Boost logo

Boost :

From: Phil Nash (phil.nash.lists_at_[hidden])
Date: 2002-04-19 11:26:12

> From: "Phil Nash" <phil.nash.lists_at_[hidden]>
> > Certainly I am in violent agreement that smart_resource like
> > should be made available somewhere (so SmartPtr capabilities applied to
> non
> > pointers).
> Take a look:
> #include <boost/shared_ptr.hpp>
> #include <iostream>
> typedef int HANDLE;
> HANDLE CreateHandle()
> {
> return 5;
> }
> void CloseHandle(HANDLE h)
> {
> std::cout << "CloseHandle(" << h << ")\n";
> }
> class shared_handle
> {
> public:
> explicit shared_handle(HANDLE h): h_(h), c_(h, CloseHandle)
> {
> }
> HANDLE get() const
> {
> return h_;
> }
> private:
> HANDLE h_;
> boost::detail::shared_count c_;
> };
> int main()
> {
> shared_handle h(CreateHandle());
> shared_handle h2(h);
> }

Sorry to quote so much here - it was an all or nothing. I chose all.
I'm not 100% sure what you are trying to point out here (all you say, in
addition to the code, is "Take a look").
I assume you are trying to illustrate that a shared resource wrapper is
easily written using what we already have (in this case,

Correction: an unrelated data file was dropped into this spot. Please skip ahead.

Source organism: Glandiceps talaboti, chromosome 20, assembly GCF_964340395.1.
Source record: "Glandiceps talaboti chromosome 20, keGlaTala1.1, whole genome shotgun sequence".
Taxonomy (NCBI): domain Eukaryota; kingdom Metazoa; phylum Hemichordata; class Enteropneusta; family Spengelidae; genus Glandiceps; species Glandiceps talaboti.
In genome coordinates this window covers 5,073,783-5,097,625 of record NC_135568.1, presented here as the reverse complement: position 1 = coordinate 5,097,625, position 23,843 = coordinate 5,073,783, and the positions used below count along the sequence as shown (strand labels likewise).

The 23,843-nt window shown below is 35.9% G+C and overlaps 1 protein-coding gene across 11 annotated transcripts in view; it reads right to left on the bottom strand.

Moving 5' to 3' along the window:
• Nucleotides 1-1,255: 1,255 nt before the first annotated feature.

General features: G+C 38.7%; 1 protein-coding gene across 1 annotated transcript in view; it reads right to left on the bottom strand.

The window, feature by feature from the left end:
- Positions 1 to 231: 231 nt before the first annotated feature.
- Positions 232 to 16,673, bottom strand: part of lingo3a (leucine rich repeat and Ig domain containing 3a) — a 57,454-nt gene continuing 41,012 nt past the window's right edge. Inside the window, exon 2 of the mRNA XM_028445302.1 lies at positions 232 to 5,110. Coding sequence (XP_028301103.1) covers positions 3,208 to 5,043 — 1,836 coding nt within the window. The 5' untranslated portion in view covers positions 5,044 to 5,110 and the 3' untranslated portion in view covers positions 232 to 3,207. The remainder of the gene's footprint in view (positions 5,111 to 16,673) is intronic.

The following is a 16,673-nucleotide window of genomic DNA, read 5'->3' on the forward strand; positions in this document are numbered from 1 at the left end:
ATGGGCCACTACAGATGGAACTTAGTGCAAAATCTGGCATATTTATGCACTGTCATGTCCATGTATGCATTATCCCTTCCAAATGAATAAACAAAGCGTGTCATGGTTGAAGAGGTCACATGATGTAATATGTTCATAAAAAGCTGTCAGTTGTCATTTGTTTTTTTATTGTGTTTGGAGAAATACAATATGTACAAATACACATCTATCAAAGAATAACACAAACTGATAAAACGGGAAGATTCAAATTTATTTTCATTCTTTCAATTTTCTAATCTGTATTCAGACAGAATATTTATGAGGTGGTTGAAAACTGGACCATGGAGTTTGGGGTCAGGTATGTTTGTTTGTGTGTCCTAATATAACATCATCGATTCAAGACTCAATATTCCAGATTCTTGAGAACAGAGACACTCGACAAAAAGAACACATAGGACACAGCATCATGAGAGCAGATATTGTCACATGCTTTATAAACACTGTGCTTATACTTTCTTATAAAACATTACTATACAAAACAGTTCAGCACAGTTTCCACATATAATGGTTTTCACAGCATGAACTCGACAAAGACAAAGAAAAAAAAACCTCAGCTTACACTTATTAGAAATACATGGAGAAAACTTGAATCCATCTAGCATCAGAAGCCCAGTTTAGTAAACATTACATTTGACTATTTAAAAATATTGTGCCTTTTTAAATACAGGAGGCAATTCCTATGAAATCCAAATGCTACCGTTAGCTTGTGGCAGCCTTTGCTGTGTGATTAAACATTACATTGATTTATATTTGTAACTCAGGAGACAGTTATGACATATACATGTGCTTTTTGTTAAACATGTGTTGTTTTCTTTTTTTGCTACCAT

However, you still have to write the class shared_handle. It might be very
simple in your example but, I will argue, could be more complex. In
particular, you only offer shared_handle here. What about scoped_handle,
auto_handle (for want of a better name), or other choices that you may want
to parameterise (if we go for a Loki::SmartPtr like implementation)?

Taking your example above I am aiming for something that might look like

// --------- this bit the same as your original ------------
typedef int HANDLE;

HANDLE CreateHandle()
 return 5;

void CloseHandle(HANDLE h)
 std::cout << "CloseHandle(" << h << ")\n";

// --------- your class definition reduces down to: ------------

typedef boost::shared_resource<HANDLE> shared_handle;

// --------- then main becomes: --------------------
int main()
 shared_handle h(CreateHandle(), &CloseHandle );
 shared_handle h2(h);

This is one way to do it. And this already gives us a number of advantages
(in addition to saving keystrokes, that is) - such as being able to
parameterise the behaviour further for _all_ shared_resources, rather than
just shared_handle.
What I am not so keen on here is that we have to pass CreateHandle and
CloseHandle into the constructor on a case by case basis, rather than by
type. I've not found a compelling way yet of acheiving this by type (but I
have not given it enough thought yet either). I don't like the idea of an
open policy and a close policy (or an open_close policy), since, in the
simple cases, we end up with something like the hand written version but in
two classes. However this could be an option.



Boost list run by bdawes at, gregod at, cpdaniel at, john at